If you make money writing, how do you project your income? Do you know if you’re going to be able to make ends meet and hit your goals?
In business, you’ve got to keep tabs on your income. And being a freelance writer means you’re in business. I’ll share my (ridiculously basic) system, plus give you suggestions for working out your own method.
The first thing you need to do is keep track of your income. I use a spreadsheet, which I’ve named my “Payments Tracker Spreadsheet.” I have copies of it in several of my courses, including Booked-Out Writer, my most recent one.
The spreadsheet has been serving me well since 2010. You can go more complicated, if you’d like, and use Dubsado or a different client management system. But there’s no need to.
I keep track of leads as well as gigs that are in progress.
I divide my spreadsheet into two sections: work that’s set, and work that’s likely or possible.
At the top of the spreadsheet is the client work that’s already been assigned, or “set.” The “set” column headings are: client name, email address, rate, invoice date, and payment date.
About 15 rows down is where I put work that’s likely. The headings are: lead name, gig details, rate estimates, and notes. I nurture the leads, and if the lead becomes a client, I cut and paste their info to the top of the spreadsheet in the client info.
In the same spreadsheet, after 15 more rows, I put a box with a table, which shows my monthly income breakdown. I use a simple formula per month for payment due/anticipated and payment received, and total due/anticipated and total received. Each month has its own row. Received means when the money is actually in my bank account.
Once you have some steady work or future projects lined up, you can track and project your own income by the expected month. You can either copy my simple spreadsheet system or modify it to suit your own needs.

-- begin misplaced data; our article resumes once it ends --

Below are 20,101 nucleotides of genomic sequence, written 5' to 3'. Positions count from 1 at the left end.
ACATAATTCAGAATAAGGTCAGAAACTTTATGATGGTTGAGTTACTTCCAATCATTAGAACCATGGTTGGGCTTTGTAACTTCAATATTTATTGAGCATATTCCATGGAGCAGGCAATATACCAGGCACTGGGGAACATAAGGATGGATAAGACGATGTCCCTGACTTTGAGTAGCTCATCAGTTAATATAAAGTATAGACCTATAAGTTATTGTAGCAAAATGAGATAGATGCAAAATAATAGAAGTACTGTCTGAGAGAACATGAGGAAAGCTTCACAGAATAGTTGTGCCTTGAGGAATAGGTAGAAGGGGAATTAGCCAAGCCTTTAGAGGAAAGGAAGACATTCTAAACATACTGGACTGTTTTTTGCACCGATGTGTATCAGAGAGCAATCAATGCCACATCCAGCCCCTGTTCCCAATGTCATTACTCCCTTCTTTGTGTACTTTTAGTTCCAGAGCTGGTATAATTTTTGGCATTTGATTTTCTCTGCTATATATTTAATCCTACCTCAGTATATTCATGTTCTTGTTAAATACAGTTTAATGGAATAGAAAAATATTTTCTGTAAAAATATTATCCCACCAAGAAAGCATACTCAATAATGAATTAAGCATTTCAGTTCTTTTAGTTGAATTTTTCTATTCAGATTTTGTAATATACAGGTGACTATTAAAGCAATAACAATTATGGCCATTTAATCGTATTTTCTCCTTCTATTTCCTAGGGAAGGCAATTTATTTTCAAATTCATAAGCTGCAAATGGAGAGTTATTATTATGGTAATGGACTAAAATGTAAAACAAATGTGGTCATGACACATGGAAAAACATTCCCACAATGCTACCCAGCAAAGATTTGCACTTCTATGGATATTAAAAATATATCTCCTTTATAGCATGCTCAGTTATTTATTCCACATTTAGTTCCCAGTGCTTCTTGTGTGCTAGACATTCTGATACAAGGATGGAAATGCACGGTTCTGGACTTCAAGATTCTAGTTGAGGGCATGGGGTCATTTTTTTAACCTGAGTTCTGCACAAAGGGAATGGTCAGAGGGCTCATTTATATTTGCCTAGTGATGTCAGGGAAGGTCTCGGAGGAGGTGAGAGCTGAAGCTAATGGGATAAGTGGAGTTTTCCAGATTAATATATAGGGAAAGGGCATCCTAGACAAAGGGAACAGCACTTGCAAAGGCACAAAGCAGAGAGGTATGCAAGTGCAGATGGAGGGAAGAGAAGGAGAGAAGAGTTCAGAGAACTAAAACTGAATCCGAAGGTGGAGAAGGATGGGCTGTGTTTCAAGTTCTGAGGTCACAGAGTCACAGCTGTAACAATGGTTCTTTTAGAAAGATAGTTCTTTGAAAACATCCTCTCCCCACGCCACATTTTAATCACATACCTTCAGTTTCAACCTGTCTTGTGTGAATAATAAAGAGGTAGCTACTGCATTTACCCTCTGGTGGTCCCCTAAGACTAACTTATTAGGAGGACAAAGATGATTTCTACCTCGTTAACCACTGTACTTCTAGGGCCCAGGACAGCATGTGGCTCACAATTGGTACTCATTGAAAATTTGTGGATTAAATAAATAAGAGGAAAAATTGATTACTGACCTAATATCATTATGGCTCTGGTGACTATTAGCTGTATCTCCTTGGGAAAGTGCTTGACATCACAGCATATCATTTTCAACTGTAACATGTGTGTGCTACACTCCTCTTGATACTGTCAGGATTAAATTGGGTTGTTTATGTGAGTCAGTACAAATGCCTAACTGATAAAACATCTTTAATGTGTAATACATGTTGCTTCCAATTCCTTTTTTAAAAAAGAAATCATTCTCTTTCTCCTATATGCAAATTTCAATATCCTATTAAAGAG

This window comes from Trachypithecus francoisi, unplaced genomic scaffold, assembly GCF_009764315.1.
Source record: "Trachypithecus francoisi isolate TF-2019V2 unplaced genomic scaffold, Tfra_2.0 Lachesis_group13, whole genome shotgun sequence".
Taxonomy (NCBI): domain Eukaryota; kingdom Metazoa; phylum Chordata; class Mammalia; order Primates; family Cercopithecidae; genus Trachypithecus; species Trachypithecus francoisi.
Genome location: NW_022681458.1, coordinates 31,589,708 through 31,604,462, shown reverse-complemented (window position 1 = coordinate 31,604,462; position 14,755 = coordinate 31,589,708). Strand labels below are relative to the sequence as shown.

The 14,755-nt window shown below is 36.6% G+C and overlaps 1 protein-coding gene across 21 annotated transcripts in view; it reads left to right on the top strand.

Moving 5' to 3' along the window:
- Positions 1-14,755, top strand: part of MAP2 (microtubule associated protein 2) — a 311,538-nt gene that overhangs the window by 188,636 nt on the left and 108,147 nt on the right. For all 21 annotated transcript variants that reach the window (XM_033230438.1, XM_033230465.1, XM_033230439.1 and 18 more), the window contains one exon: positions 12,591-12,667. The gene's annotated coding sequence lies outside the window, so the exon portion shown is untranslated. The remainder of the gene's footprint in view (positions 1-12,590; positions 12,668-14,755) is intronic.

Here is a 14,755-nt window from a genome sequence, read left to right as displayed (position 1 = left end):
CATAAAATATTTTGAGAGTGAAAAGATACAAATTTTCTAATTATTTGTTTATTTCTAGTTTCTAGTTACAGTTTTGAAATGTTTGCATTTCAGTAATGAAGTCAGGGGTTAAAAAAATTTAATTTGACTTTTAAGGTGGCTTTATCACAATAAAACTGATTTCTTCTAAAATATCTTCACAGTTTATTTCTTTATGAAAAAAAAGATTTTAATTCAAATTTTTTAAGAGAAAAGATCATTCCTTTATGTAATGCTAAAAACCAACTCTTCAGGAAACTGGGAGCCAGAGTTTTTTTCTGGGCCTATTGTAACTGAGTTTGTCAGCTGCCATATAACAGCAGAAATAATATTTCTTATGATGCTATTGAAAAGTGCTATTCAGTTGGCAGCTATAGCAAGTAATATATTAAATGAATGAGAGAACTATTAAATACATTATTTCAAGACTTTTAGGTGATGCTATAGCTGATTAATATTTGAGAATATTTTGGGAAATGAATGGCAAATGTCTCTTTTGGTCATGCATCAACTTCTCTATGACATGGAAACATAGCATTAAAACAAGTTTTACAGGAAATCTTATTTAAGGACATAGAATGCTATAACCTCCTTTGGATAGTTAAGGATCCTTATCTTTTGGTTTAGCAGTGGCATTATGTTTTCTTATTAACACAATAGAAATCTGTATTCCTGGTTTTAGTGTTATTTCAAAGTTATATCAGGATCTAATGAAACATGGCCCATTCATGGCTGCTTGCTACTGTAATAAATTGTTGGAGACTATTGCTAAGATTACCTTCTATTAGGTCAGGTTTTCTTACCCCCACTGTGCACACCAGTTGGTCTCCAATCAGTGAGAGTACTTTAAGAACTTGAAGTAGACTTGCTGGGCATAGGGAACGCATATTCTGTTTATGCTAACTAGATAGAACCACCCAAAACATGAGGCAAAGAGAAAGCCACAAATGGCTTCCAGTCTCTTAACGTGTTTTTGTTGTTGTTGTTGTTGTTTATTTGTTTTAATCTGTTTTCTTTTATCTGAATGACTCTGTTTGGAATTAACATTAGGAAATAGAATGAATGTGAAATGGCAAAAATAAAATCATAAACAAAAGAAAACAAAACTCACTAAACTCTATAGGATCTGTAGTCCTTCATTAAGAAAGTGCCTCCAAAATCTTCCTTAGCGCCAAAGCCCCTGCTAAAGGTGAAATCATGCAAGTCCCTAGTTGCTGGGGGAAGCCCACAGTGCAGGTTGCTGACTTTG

For example, let’s say you’re only writing blog posts, and you’ve set an income goal of $2,000 per month. You’re a new freelance writer, so your rate is 10 cents per word. Each blog post is 1,000 words, making that $100 per blog post. You’d need to write 20 blog posts a month to meet your goal.
If you already have clients for that month, great. If you see that you need a few more blog posts to meet your goal, then at least you know how many you need.
Whether or not you have enough clients, you should keep doing the marketing work. Keep going, keep showing up, and keep being visible, so that the income will show up. I’ve never recommitted to marketing and not hit the levels I needed within a month. Maybe not 100% of the goal 100% of the time, but enough to keep going and make it worth the effort.
And if you want to keep marketing to a minimum, check out my post “Freelance Writing Gigs: Why Recurring Ones Are Great.”
Don’t forget to hang out with me in my free Facebook Group, The Ink Well Guild with Ashley Gainer, at theinkwellguild.com! It’s a great place to get your questions answered and get support and guidance from other people who are doing what you’re doing.